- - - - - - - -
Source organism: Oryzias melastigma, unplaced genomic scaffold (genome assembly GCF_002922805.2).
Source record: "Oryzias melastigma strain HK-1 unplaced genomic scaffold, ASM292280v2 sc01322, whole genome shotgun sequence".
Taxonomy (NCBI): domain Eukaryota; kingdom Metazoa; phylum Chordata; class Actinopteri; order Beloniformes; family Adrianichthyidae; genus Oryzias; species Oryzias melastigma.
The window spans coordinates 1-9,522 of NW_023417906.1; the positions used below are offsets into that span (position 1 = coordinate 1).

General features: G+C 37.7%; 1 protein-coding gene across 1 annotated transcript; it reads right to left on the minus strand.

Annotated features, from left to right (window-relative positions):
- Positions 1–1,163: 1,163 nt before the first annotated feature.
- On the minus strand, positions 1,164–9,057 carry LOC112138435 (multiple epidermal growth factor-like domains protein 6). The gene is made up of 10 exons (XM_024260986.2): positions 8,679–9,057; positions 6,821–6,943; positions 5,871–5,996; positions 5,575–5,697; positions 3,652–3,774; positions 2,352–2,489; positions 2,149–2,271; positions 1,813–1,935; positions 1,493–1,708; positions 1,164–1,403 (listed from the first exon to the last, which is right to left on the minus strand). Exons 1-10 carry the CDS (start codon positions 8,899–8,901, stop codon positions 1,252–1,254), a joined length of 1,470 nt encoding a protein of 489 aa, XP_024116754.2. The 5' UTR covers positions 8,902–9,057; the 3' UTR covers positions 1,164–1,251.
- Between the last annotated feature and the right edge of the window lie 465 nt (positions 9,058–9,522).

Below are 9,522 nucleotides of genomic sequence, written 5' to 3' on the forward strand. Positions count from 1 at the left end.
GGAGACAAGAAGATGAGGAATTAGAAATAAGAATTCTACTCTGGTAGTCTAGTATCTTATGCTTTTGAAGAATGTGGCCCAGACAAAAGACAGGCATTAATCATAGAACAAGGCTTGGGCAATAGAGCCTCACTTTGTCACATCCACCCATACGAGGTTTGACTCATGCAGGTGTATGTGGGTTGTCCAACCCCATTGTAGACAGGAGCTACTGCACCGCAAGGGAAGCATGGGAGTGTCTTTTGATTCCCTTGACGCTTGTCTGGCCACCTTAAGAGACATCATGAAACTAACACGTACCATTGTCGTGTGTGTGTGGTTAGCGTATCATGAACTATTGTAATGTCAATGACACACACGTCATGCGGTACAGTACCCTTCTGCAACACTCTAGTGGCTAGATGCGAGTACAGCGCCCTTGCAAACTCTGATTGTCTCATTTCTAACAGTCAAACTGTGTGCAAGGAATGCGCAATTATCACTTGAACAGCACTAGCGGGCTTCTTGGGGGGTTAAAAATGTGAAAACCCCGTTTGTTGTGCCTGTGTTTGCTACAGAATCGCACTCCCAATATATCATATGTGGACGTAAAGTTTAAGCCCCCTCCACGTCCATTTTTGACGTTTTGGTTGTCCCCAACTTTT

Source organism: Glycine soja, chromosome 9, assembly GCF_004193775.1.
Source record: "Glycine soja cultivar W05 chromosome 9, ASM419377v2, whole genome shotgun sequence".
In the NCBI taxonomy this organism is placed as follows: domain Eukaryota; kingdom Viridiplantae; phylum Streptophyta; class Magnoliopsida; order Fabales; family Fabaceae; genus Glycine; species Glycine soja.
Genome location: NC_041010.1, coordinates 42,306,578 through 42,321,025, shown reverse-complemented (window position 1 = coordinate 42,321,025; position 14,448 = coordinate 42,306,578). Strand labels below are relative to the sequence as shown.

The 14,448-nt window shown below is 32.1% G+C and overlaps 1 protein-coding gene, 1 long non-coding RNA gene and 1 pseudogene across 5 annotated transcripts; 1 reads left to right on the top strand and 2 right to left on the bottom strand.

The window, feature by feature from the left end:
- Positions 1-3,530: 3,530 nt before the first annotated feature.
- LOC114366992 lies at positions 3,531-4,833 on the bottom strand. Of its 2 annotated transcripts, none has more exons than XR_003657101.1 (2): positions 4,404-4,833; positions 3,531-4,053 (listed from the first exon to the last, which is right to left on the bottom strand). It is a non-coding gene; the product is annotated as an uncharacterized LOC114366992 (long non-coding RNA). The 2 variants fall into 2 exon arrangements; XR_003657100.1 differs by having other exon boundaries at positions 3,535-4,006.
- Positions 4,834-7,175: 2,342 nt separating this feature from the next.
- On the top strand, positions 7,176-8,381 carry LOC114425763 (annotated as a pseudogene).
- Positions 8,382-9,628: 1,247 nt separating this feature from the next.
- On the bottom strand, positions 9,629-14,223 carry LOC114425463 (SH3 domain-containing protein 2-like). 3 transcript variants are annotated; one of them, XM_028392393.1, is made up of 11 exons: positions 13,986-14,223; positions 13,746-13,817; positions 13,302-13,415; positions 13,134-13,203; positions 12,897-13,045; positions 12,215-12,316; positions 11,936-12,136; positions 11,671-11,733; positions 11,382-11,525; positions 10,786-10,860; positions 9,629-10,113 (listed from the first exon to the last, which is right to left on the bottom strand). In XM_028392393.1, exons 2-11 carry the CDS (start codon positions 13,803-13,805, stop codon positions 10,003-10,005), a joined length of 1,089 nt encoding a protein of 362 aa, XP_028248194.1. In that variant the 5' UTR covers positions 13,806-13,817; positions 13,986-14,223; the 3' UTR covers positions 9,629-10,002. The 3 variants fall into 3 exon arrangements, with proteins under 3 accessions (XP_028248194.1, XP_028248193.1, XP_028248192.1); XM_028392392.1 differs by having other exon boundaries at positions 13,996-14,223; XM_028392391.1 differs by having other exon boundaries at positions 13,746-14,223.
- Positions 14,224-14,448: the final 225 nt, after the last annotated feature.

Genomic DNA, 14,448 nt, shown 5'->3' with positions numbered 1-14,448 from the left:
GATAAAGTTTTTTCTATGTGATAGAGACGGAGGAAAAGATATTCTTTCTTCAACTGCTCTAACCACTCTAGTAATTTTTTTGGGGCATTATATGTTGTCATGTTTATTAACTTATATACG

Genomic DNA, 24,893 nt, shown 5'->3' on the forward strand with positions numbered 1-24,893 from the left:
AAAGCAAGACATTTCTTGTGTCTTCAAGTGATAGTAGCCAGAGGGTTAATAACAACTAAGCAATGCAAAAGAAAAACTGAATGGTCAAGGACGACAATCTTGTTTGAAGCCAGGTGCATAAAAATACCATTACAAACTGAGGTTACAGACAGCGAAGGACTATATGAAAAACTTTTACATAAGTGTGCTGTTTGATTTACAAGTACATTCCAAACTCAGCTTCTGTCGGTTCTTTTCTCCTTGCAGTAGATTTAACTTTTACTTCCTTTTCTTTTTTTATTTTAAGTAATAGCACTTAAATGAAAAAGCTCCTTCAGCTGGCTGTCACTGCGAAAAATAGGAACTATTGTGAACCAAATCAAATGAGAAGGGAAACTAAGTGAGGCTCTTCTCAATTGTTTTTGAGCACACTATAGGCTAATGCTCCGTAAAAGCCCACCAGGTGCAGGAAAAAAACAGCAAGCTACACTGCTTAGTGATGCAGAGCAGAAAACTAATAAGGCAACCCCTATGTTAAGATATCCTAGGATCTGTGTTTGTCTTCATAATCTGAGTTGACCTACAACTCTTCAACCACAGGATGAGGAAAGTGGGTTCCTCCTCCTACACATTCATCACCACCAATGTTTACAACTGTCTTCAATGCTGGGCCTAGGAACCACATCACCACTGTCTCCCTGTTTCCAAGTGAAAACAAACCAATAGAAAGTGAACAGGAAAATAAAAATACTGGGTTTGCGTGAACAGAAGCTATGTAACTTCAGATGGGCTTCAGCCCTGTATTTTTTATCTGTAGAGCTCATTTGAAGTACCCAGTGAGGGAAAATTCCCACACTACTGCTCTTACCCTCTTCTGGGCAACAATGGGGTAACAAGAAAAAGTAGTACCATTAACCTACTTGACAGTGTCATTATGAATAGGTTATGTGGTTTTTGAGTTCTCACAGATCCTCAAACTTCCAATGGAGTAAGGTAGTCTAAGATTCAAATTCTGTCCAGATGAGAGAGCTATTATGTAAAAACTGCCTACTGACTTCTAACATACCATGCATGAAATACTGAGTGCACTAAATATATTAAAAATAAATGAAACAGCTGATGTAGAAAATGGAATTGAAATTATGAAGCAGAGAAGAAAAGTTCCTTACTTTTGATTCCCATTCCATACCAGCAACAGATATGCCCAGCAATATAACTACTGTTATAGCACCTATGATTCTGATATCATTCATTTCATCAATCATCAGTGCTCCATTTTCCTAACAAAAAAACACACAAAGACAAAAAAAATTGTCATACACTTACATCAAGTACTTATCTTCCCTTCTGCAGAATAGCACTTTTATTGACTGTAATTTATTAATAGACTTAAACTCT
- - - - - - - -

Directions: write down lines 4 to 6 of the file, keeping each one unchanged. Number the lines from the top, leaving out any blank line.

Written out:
The window spans coordinates 1-9,522 of NW_023417906.1; the positions used below are offsets into that span (position 1 = coordinate 1).

General features: G+C 37.7%; 1 protein-coding gene across 1 annotated transcript; it reads right to left on the minus strand.

Annotated features, from left to right (window-relative positions):